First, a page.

Out city councilman Corey Johnson is the first person with HIV elected speaker of the New York City Council, the second most powerful office in city government after the mayor. You may remember him as the city councilman who was arrested after protesting the GOP healthcare bill in Washington, D.C., over the summer.
“We believe in New York, where no one is targeted simply because of who they are — Muslim New Yorkers, immigrants, the undocumented, African-Americans, Jewish New Yorkers, transgender New Yorkers,” the 35-year-old said in a speech he gave after the vote. “We must reject hate in all its forms and stand united against bigotry and racism.”
Johnson continued, “There has never been a more important time to ensure that our city has a strong, unified and independent council to take on these challenges. I know that with the immense talent, wisdom and experience of this body, we will prevail.”
“We have one mission,” he says: “to better the lives of our constituents, who, day and night, place their trust in us to represent their interests and advocate for their needs. We must not and will not forget who sent us here.”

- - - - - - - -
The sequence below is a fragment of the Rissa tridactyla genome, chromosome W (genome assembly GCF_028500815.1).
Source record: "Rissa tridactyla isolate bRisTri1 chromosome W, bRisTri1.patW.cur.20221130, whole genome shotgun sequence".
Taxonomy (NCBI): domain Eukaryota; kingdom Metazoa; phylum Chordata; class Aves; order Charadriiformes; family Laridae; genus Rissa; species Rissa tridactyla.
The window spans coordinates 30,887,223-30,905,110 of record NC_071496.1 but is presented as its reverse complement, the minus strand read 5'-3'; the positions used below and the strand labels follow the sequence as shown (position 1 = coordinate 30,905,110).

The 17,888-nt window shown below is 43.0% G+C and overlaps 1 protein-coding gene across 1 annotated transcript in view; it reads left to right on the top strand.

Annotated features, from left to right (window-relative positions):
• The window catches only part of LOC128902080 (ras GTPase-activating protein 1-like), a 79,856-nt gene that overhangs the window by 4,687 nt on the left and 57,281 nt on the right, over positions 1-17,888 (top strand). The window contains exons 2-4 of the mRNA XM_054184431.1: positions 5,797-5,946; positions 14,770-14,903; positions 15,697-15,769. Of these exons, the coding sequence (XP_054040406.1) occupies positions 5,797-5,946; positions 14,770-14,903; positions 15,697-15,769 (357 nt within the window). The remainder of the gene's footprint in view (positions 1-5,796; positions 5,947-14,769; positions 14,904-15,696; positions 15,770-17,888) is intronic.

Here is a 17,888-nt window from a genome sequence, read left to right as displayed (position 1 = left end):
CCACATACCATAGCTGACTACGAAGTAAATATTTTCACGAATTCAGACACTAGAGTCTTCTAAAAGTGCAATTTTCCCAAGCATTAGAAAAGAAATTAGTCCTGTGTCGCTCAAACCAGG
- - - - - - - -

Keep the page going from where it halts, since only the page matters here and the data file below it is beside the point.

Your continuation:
Corey Johnson has represented the Council’s 3rd District — which includes Manhattan’s Hell’s Kitchen, Chelsea and West Village neighborhoods — since 2014. He succeeded former Council Speaker Christine Quinn, who unsuccessfully ran for mayor in 2013.
From Massachusetts, Johnson came out in 2000 when he was captain of his high school football team. For a time, he was the political director at the blog Towleroad.
He first ran for NYC Council in 2013, winning with 86% of the vote. As of December 2016, he’s passed 18 pieces of legislation. Most of his policies focus on rent regulation, tenant protection and helping New Yorkers with HIV and AIDS, as well as other various LGBTQ rights.
Former Council Speaker Melissa Mark-Viverito proceeded Johnson. She tweeted, “Congratulations/ Felicidades Corey on your election as Speaker. No higher honor than to serve our wonderful NYC alongside dedicated colleagues. Te deseo lo mejor / I wish you the best in this new phase of your career. Pa’lante.”